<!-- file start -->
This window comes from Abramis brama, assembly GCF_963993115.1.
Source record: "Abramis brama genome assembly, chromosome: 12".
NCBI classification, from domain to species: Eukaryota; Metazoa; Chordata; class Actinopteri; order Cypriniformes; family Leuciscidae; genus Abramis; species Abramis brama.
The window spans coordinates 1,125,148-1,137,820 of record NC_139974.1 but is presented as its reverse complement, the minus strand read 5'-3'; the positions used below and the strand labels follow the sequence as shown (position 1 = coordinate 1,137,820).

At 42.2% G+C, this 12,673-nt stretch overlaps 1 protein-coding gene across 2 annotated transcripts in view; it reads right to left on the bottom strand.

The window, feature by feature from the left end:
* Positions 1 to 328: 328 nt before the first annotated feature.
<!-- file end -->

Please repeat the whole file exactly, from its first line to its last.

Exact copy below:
This window comes from Abramis brama, assembly GCF_963993115.1.
Source record: "Abramis brama genome assembly, chromosome: 12".
NCBI classification, from domain to species: Eukaryota; Metazoa; Chordata; class Actinopteri; order Cypriniformes; family Leuciscidae; genus Abramis; species Abramis brama.
The window spans coordinates 1,125,148-1,137,820 of record NC_139974.1 but is presented as its reverse complement, the minus strand read 5'-3'; the positions used below and the strand labels follow the sequence as shown (position 1 = coordinate 1,137,820).

At 42.2% G+C, this 12,673-nt stretch overlaps 1 protein-coding gene across 2 annotated transcripts in view; it reads right to left on the bottom strand.

The window, feature by feature from the left end:
* Positions 1 to 328: 328 nt before the first annotated feature.